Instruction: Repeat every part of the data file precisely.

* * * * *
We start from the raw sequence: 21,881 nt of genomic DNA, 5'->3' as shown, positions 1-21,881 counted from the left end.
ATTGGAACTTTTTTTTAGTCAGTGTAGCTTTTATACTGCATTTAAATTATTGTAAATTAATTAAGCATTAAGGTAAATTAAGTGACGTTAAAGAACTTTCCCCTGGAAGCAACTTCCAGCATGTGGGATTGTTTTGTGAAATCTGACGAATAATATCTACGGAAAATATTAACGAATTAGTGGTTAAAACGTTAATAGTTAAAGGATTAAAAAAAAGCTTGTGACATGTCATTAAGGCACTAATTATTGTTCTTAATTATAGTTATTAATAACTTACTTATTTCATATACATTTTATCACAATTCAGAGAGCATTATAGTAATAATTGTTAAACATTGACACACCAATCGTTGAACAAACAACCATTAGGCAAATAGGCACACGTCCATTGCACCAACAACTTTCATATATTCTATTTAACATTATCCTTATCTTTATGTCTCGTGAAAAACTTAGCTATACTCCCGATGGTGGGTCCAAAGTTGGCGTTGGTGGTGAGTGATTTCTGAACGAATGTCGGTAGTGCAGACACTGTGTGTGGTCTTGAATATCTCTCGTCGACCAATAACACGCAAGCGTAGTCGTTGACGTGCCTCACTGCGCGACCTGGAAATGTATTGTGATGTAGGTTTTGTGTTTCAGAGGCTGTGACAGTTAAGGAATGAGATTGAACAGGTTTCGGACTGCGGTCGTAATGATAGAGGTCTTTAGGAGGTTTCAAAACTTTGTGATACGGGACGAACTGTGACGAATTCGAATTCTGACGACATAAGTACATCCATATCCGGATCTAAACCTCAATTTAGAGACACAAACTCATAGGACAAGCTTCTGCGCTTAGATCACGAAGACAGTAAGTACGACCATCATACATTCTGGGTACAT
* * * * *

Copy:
We start from the raw sequence: 21,881 nt of genomic DNA, 5'->3' as shown, positions 1-21,881 counted from the left end.
ATTGGAACTTTTTTTTAGTCAGTGTAGCTTTTATACTGCATTTAAATTATTGTAAATTAATTAAGCATTAAGGTAAATTAAGTGACGTTAAAGAACTTTCCCCTGGAAGCAACTTCCAGCATGTGGGATTGTTTTGTGAAATCTGACGAATAATATCTACGGAAAATATTAACGAATTAGTGGTTAAAACGTTAATAGTTAAAGGATTAAAAAAAAGCTTGTGACATGTCATTAAGGCACTAATTATTGTTCTTAATTATAGTTATTAATAACTTACTTATTTCATATACATTTTATCACAATTCAGAGAGCATTATAGTAATAATTGTTAAACATTGACACACCAATCGTTGAACAAACAACCATTAGGCAAATAGGCACACGTCCATTGCACCAACAACTTTCATATATTCTATTTAACATTATCCTTATCTTTATGTCTCGTGAAAAACTTAGCTATACTCCCGATGGTGGGTCCAAAGTTGGCGTTGGTGGTGAGTGATTTCTGAACGAATGTCGGTAGTGCAGACACTGTGTGTGGTCTTGAATATCTCTCGTCGACCAATAACACGCAAGCGTAGTCGTTGACGTGCCTCACTGCGCGACCTGGAAATGTATTGTGATGTAGGTTTTGTGTTTCAGAGGCTGTGACAGTTAAGGAATGAGATTGAACAGGTTTCGGACTGCGGTCGTAATGATAGAGGTCTTTAGGAGGTTTCAAAACTTTGTGATACGGGACGAACTGTGACGAATTCGAATTCTGACGACATAAGTACATCCATATCCGGATCTAAACCTCAATTTAGAGACACAAACTCATAGGACAAGCTTCTGCGCTTAGATCACGAAGACAGTAAGTACGACCATCATACATTCTGGGTACAT